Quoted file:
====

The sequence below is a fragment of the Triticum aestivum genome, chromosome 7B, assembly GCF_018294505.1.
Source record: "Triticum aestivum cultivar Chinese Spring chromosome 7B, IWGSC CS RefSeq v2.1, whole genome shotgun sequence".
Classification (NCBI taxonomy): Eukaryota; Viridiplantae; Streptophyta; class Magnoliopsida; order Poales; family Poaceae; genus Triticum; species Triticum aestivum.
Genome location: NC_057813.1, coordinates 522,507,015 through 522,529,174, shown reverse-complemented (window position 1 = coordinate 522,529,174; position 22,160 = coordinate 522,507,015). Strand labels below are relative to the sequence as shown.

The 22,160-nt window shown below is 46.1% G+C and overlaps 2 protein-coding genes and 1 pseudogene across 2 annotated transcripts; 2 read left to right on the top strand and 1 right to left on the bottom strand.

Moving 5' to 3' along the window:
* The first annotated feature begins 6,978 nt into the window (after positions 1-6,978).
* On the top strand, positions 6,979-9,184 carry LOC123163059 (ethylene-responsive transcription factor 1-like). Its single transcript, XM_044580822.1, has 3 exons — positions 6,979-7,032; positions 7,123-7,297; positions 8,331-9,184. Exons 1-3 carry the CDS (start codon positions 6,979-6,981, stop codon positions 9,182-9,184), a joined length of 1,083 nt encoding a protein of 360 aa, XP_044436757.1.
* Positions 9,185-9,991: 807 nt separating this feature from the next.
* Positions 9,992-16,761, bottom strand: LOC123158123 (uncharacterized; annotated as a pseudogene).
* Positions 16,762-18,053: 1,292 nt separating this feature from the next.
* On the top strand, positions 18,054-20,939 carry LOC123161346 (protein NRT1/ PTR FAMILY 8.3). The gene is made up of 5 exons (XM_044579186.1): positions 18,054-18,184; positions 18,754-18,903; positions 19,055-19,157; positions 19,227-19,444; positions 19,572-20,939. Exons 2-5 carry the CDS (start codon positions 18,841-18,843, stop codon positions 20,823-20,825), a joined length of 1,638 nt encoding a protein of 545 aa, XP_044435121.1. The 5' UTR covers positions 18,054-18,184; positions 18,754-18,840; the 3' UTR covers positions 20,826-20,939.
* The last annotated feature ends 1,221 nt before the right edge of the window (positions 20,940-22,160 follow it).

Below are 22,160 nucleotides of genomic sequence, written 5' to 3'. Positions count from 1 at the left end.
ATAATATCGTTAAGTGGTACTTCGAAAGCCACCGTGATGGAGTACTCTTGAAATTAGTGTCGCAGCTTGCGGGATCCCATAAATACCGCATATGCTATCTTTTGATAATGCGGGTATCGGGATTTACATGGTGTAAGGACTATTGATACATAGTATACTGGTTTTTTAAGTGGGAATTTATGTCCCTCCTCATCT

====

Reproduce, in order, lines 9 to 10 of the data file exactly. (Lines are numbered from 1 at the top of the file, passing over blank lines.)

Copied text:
* Positions 9,185-9,991: 807 nt separating this feature from the next.
* Positions 9,992-16,761, bottom strand: LOC123158123 (uncharacterized; annotated as a pseudogene).